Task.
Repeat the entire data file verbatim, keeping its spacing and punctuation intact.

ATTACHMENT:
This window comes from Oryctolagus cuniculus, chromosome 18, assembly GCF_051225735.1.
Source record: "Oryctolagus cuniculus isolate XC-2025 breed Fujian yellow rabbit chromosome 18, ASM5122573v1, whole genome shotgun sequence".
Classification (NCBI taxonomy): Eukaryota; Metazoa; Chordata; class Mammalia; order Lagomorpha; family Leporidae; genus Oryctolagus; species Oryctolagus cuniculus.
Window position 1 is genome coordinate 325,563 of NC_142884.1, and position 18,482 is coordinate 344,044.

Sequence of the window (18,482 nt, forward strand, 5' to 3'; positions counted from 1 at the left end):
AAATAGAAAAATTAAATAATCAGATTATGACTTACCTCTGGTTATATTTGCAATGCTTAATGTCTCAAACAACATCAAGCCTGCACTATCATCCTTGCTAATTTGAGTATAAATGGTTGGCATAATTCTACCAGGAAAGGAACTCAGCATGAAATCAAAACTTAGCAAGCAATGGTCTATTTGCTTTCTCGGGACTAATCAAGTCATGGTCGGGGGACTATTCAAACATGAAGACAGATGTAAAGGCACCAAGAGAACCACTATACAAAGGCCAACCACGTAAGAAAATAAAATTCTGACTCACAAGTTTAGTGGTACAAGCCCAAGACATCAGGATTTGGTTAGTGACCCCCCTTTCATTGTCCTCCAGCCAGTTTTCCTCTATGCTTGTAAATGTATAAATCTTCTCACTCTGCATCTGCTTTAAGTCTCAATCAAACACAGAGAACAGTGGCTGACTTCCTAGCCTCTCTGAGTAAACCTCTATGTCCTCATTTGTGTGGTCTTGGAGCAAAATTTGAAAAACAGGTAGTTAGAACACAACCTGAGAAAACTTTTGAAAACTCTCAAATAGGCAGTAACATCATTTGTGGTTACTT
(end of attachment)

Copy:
This window comes from Oryctolagus cuniculus, chromosome 18, assembly GCF_051225735.1.
Source record: "Oryctolagus cuniculus isolate XC-2025 breed Fujian yellow rabbit chromosome 18, ASM5122573v1, whole genome shotgun sequence".
Classification (NCBI taxonomy): Eukaryota; Metazoa; Chordata; class Mammalia; order Lagomorpha; family Leporidae; genus Oryctolagus; species Oryctolagus cuniculus.
Window position 1 is genome coordinate 325,563 of NC_142884.1, and position 18,482 is coordinate 344,044.

Sequence of the window (18,482 nt, forward strand, 5' to 3'; positions counted from 1 at the left end):
AAATAGAAAAATTAAATAATCAGATTATGACTTACCTCTGGTTATATTTGCAATGCTTAATGTCTCAAACAACATCAAGCCTGCACTATCATCCTTGCTAATTTGAGTATAAATGGTTGGCATAATTCTACCAGGAAAGGAACTCAGCATGAAATCAAAACTTAGCAAGCAATGGTCTATTTGCTTTCTCGGGACTAATCAAGTCATGGTCGGGGGACTATTCAAACATGAAGACAGATGTAAAGGCACCAAGAGAACCACTATACAAAGGCCAACCACGTAAGAAAATAAAATTCTGACTCACAAGTTTAGTGGTACAAGCCCAAGACATCAGGATTTGGTTAGTGACCCCCCTTTCATTGTCCTCCAGCCAGTTTTCCTCTATGCTTGTAAATGTATAAATCTTCTCACTCTGCATCTGCTTTAAGTCTCAATCAAACACAGAGAACAGTGGCTGACTTCCTAGCCTCTCTGAGTAAACCTCTATGTCCTCATTTGTGTGGTCTTGGAGCAAAATTTGAAAAACAGGTAGTTAGAACACAACCTGAGAAAACTTTTGAAAACTCTCAAATAGGCAGTAACATCATTTGTGGTTACTT